The crypto world may claim to be decentralised, and parts of it are, but the reality is that people still need these centralised platforms to onboard into the blockchain world. The possibility that a lot of these firms will be pushed abroad therefore amounts to a real concern, as those rails to crossover from the fiat realm will become more inaccessible.
While it will certainly still be possible to use crypto, it will be a lot more inconvenient – and that is just for retail. The biggest problem regards institutional investors, where crypto is fighting a battle for legitimacy following a torrid year last year, where it was laced with scandals. Whether you agree with regulators or not, the reality is that institutional capital needs to comply, and lawsuits like this push crypto further away from attracting Wall Street and trad-fi capital on the regular.
I wrote last week about how Binance’s dominance was falling in response to all these issues. However, despite this dropoff, it remains an absolute juggernaut and the biggest company in the space by far, with a colossal 48% share of trading volume. Cryptocurrency was brought to its knees by Luna, Celsius and FTX. Were something to happen Binance, it would be catastrophic.
For now, Binance will continue fighting back against regulators. Zhao posted a poll on Twitter Tuesday where he asked the Internet, “who protects you more?”, with answers supplied as SEC and Binance. At time of writing, the responses were 85% in the favour of Binance.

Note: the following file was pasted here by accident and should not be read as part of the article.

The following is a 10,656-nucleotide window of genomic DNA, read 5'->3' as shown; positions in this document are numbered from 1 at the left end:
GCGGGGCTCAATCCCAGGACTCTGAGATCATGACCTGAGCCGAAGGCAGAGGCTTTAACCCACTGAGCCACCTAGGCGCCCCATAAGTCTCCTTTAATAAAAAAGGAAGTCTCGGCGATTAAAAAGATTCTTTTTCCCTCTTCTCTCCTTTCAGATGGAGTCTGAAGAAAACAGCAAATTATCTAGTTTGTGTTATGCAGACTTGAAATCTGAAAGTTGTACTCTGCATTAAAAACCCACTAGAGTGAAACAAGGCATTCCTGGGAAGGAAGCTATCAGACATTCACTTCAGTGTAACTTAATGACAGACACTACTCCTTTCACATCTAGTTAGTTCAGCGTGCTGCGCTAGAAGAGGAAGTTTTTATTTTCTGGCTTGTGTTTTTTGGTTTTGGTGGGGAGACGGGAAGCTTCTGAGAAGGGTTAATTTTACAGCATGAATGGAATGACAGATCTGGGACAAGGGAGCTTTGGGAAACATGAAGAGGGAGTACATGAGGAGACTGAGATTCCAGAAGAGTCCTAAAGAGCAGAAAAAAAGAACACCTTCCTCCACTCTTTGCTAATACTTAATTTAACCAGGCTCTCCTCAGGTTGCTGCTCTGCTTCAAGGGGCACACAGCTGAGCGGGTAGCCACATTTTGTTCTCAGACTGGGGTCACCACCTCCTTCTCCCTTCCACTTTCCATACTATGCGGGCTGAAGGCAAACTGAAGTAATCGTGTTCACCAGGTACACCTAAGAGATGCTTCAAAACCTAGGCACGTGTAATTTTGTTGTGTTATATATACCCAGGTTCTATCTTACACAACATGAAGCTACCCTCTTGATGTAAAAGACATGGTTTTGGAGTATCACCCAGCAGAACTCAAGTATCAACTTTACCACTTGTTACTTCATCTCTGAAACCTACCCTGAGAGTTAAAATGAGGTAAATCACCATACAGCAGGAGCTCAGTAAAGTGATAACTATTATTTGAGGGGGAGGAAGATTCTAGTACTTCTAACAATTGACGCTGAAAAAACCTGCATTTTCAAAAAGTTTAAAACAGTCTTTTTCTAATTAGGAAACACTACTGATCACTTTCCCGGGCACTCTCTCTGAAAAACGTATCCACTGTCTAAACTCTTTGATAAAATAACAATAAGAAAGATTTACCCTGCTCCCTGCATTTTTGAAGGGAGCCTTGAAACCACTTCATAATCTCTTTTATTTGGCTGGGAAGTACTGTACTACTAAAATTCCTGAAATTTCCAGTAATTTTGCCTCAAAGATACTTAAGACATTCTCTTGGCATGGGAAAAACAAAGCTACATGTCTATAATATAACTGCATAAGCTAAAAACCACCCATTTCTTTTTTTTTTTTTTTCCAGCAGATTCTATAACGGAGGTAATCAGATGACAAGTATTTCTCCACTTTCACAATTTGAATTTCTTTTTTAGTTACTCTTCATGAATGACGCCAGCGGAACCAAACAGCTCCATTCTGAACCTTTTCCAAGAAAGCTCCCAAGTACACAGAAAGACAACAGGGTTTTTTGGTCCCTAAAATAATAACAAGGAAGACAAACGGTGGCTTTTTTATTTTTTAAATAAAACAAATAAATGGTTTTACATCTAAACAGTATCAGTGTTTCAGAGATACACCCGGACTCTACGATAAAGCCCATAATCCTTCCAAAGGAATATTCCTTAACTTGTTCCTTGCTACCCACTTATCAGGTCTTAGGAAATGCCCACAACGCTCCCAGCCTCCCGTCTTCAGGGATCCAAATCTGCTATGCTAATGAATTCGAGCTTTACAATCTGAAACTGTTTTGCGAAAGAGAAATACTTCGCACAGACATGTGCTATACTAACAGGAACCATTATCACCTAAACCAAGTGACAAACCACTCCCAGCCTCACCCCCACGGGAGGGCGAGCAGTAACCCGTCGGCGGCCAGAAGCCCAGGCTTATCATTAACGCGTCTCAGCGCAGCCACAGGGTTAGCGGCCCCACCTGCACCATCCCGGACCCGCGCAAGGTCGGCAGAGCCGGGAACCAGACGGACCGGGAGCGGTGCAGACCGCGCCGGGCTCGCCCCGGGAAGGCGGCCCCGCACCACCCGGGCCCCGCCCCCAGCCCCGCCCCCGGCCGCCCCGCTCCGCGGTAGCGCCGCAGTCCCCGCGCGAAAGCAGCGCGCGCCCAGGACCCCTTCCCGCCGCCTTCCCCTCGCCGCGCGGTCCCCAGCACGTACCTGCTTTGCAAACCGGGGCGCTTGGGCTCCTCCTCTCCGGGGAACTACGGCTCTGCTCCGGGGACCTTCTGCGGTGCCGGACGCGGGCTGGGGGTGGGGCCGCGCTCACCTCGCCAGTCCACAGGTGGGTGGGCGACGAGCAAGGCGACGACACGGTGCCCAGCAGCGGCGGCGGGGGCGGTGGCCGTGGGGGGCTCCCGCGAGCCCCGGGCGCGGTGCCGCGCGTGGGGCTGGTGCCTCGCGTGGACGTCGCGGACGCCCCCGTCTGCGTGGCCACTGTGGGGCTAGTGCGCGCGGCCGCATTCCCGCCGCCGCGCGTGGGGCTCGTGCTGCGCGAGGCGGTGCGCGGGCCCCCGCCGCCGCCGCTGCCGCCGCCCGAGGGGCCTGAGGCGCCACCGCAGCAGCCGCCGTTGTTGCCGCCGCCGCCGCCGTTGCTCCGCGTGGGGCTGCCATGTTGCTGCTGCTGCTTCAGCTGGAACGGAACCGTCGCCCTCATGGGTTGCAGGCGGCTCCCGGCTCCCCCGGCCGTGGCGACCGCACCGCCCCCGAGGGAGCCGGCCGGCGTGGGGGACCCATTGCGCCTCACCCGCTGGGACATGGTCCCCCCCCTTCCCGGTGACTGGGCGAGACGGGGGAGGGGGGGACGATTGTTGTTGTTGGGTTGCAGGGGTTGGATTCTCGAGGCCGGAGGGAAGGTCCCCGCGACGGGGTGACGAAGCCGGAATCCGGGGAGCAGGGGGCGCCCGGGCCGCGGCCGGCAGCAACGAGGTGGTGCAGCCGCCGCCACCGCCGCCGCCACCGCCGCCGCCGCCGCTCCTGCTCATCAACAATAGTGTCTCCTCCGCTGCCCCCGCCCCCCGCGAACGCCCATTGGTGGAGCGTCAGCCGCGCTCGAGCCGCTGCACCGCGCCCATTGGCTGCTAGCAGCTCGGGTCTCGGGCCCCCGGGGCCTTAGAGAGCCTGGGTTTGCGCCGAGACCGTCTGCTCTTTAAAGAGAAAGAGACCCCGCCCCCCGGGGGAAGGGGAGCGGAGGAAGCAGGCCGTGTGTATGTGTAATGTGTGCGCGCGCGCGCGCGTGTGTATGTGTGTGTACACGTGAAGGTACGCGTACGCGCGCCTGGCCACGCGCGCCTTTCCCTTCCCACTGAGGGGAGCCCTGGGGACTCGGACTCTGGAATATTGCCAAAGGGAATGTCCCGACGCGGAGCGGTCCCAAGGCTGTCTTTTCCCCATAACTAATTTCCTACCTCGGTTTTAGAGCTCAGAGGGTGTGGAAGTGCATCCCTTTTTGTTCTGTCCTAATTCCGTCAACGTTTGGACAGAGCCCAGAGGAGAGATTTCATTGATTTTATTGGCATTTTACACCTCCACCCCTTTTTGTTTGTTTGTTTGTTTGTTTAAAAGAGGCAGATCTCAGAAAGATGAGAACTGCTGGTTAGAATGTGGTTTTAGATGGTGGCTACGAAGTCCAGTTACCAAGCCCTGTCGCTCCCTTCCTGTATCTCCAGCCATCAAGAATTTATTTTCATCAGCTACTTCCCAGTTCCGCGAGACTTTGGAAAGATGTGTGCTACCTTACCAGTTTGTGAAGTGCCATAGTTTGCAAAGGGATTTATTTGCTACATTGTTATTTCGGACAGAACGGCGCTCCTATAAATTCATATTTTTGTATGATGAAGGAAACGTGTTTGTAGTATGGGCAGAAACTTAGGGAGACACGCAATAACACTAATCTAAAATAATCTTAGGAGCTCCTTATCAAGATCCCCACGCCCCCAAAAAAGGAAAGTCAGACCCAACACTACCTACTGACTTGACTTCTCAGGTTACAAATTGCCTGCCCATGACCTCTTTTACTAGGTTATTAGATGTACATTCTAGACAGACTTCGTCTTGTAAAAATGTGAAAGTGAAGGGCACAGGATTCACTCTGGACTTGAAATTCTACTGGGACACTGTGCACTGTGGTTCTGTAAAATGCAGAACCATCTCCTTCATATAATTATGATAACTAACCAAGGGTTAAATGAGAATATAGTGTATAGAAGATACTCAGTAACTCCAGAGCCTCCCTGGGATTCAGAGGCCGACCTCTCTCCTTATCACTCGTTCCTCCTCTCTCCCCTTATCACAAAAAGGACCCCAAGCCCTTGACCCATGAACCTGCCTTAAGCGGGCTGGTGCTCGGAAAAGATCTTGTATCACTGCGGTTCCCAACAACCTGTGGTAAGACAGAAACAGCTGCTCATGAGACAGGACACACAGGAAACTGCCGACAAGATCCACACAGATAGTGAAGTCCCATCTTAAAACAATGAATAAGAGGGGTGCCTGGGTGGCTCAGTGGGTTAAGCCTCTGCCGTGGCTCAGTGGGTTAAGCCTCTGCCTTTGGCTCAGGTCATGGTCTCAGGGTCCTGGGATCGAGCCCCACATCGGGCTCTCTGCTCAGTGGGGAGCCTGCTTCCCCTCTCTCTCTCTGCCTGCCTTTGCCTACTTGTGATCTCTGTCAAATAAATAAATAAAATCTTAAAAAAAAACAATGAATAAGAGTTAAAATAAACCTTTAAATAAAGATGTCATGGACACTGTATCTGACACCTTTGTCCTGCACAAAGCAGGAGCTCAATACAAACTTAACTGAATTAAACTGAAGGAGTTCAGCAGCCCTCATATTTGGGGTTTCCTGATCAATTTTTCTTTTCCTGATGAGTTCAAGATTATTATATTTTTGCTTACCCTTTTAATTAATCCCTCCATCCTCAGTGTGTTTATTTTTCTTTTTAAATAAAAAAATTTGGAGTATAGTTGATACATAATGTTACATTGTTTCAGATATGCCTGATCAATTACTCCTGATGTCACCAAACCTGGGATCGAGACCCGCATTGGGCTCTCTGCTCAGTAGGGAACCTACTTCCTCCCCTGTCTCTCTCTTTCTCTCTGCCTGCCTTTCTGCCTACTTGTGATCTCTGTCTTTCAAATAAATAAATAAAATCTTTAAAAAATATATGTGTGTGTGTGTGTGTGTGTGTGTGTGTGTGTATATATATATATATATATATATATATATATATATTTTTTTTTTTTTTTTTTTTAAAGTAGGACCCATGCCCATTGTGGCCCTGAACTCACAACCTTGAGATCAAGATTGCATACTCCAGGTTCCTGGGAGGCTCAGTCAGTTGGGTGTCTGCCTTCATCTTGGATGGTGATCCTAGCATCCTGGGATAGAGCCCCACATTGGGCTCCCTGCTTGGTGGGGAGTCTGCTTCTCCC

In response to a tweet from Gary Gensler, where he said that “through thirteen charges, we allege that Zhao and Binance entities engaged in an extensive web of deception, conflicts of interest, lack of disclosure, and calculated evasion of the law”, Zhao wondered aloud whether “(Gensler) ever reads the comments under his post, from the consumers he is supposed to protect”.
While I think some of the regulatory clampdown may be somewhat heavy-handed, I am having a hard time feeling sympathy for Binance. I have lamented many a time about how Binance’s refusal to be transparent holds the entire crypto industry back. Its proof of reserves report, mentioned above, was absolutely pitiful and as far away from a formal audit as can be imagined. Why don’t they just publicise their liabilities if they owe nobody any money?
Then they were forced to apologise in January when they accidentally mixed collateral and customer assets. “Collateral assets have previously been moved into this wallet in error and referenced accordingly on the B-Token Proof of Collateral page,” the spokesperson told Bloomberg. “Binance is aware of this mistake and is in the process of transferring these assets to dedicated collateral wallets” the spokesperson added. The story went away and appeared to have been a mistake, but this is the exact kind of thing that regulators are there to protect against.
This is a company which has an approximate 67% market share and saw $5.29 trillion of trading volume in 2022! It must do better, and this day was coming. Because, in slightly more polite terms than their compliance officer put it above, this is an unregulated securities exchange in the eyes of the law. And they know it, even if they disagree with it.
For crypto, this a blow, and despite Binance and Zhao’s tweets and statements denying any wrongdoing, the lawsuits are mounting. The company continues to operate with minimal transparency, a web of subsidiaries and offshore entities without any physical location. No amount of tweets will change that, no passionate poll blaming lawmakers.
Crypto is hurting, and the missteps of these big centralised firms are a contributing factor.